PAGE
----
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I am studying the responses of 500 subjects to temperature increase using a linear regression on each degree of temperature (from 10°C to 28°C). Thus, it was possible for me to compute the intercept and slope for each one of the 500 subjects.

I am interested in identifying three groups of individuals that are "statistically identical":

  • Group 1: those who are robust and respond independently of the temperature effect. These are the subjects which have a slope of approximately zero.
  • Group 2: Those having negative / downward slopes
  • Group 3: Those having positive / upward slopes.

I have computed the slope for each subject and afterwards sorted the data from lowest to highest slope.

Can you please help me to use the most relevant statistical parameters and tools that allow me to identify individuals (statistically homogeneous) of each of these three groups?

I considered using the t-test, clustering techniques, PCA and discrimination but I need your help for the choice and how to do it using SAS or R.

For better illustration, here is part of the data:

Sub. C15    C16     C17     C18     C19     Slope
1    30,55  30,05   29,56   29,07   28,58   -0,49
2    22,22  21,83   21,44   21,05   20,67   -0,39 
3    20,16  19,78   19,39   19,01   18,63   -0,38
4    61,07  60,69   60,31   59,93   59,55   -0,38
5    49,29  48,92   48,55   48,18   47,81   -0,37
6    52,54  52,18   51,81   51,44   51,08   -0,37

238  18,19  18,18   18,18   18,18   18,18   -0,0017
239 -10,23 -10,23  -10,23  -10,24  -10,24   -0,0010
240 -14,44 -14,44  -14,44  -14,44  -14,44   -0,0006
241  19,76  19,75   19,75   19,75   19,75   -0,0006
242  13,55  13,55   13,55   13,55   13,55    0,0010
243  19,93  19,93   19,93   19,93   19,94    0,0012
244  55,69  55,69   55,69   55,69   55,69    0,0016

495 -28,70 -28,43  -28,16  -27,90  -27,63    0,27
496 -9,71  -9,40   -9,10   -8,80   -8,49     0,30
497 -12,29 -11,98  -11,67  -11,35  -11,04    0,31
498 -43,85 -43,48  -43,11  -42,74  -42,37    0,37
499 -29,41 -28,97  -28,52  -28,07  -27,62    0,45
500 -8,54  -7,98   -7,43   -6,87   -6,31     0,56

Columns C15-C19 (for example) are predicted values of the trait of interest at each temperature. These values were the results obtained using a reaction norm model. The slope for each subject is computed here using linear regression and afterwords the data were sorted by slope values.

In this example:

  1. Subjects (1 to 6) have the lowest negative slopes and remain of interest in our study according to their decrease in response to increasing temperature.

  2. Subjects (238-244) are here as example of subjects having a slope of approximately (zero) and are more interesting in our study because they represent the robust ones and where their performance are not affected by increase of the temperature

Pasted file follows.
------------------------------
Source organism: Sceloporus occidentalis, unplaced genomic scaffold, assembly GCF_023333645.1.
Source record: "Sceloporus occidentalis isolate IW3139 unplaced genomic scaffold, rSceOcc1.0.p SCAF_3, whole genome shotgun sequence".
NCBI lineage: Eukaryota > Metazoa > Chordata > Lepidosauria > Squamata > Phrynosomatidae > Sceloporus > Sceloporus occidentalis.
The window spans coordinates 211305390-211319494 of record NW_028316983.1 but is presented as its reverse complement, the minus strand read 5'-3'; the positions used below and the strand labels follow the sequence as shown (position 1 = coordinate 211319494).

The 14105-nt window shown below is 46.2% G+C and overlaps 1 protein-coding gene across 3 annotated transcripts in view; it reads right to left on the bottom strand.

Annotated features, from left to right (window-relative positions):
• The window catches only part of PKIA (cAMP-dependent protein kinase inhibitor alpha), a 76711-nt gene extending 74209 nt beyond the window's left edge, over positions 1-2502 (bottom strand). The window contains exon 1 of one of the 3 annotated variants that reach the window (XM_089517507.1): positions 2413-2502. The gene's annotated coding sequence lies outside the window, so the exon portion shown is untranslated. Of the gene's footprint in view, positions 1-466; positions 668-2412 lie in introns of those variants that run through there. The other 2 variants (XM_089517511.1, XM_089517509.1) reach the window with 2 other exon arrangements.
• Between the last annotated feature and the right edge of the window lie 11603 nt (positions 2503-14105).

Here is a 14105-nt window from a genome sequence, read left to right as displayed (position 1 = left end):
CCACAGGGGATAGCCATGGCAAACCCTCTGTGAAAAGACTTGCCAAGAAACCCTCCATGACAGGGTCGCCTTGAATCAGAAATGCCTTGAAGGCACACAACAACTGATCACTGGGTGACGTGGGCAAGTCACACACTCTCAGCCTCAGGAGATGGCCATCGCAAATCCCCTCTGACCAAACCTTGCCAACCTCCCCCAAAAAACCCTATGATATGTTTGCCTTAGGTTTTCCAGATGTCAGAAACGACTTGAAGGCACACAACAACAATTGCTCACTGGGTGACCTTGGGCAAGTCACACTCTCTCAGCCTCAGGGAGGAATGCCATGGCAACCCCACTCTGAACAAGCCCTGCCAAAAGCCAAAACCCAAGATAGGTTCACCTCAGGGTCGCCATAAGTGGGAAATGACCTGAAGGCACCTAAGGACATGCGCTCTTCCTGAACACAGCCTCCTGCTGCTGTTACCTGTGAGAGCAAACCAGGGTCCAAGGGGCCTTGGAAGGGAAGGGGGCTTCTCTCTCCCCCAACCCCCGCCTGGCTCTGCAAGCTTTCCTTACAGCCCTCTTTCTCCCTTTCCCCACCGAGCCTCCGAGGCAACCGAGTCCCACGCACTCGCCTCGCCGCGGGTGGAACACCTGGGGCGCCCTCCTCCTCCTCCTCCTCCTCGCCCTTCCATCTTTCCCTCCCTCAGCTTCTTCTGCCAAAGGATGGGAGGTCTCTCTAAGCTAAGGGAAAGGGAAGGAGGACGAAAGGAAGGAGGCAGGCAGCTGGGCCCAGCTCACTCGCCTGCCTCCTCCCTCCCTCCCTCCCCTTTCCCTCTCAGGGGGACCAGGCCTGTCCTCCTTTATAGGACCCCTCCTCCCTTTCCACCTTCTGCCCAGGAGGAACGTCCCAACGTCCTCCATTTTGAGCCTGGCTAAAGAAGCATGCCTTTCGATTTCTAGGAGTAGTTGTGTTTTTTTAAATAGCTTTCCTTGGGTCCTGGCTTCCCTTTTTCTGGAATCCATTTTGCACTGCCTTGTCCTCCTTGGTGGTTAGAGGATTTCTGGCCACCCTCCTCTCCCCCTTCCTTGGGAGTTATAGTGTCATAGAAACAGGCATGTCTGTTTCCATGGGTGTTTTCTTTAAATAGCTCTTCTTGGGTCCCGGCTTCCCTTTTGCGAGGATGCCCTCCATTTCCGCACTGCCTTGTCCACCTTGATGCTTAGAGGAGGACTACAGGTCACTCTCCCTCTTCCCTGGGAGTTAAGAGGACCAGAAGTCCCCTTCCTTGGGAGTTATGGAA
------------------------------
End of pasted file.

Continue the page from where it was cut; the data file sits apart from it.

3. Subjects (495-500) are those having the highest positive slope. We are interested of them because their performance increase even in harsh conditions and high temperature.

Now our question is:

How can you identify more precisely (based on a statistical tool) the subjects that should correspond to each of the 3 groups?

In a first step, we think we could use a t-test to identify the subjects of each group. Some people advised us to apply clustering or discriminant approaches. But we were not able to figure out how to do it the right way. We have some background in SAS. We asking how to solve our problem and help us with an example of how to solve the problem in SAS.

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  • $\begingroup$ so, in your dataset, for each subject, you have 19 numbers? $\endgroup$ – user603 Jun 24 '13 at 14:35
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    $\begingroup$ For the 19 sample subjects there is a strong negative relation between the slope and the average of the 5 responses. If that holds in the full data set then you might want to reconsider the meaning of slope-based groups. $\endgroup$ – Ray Koopman Jul 25 '13 at 22:20
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If you fit a random effects model (SAS proc mixed) with random subject-specific slopes for temperature, then you will get two things that will be useful:

1) A prediction (essentially an estimate) of each subject's slope.

2) An estimate of the variability in individual slopes across the sample.

Then you can define your three groups quite formally, for example Group 1 = subjects with slopes within +/- 0.5 SD of zero, Group 2 = subjects with slopes < -0.5 SD, and Group 3 = subjects with slopes > 0.5 SD.

No matter what approach you use, you'll have to make a scientific decision on what constitutes "close enough" to zero; statistics can't tell you that.

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What you want to do is determine which subjects belong to one of three different groups, where you don't have access to true group labels. An analogy would be trying to guess who is male and female when you only have data on subjects' heights. This is unsupervised classification. You need to investigate finite mixture modeling (Wikipedia, SAS documentation, pdf of tutorial) and cluster analysis (Wikipedia, SAS documentation).

You can cluster on only one dimension (see, e.g., How can I group numerical data into naturally forming brackets?) although it is less common. As @RayKoopman notes, your slopes appear to be correlated with your intercepts, so it may be better to fit a single mixed effects model with random intercepts, random slopes, and a correlation between them, then get predicted slopes and intercepts for each subject and cluster those together. With only (possibly) three groups and (up to) two dimensions, finite mixture modeling should be tractable and would be preferable to traditional clustering algorithms (e.g., k-means) if the subpopulations you identify appear reasonably Normal.

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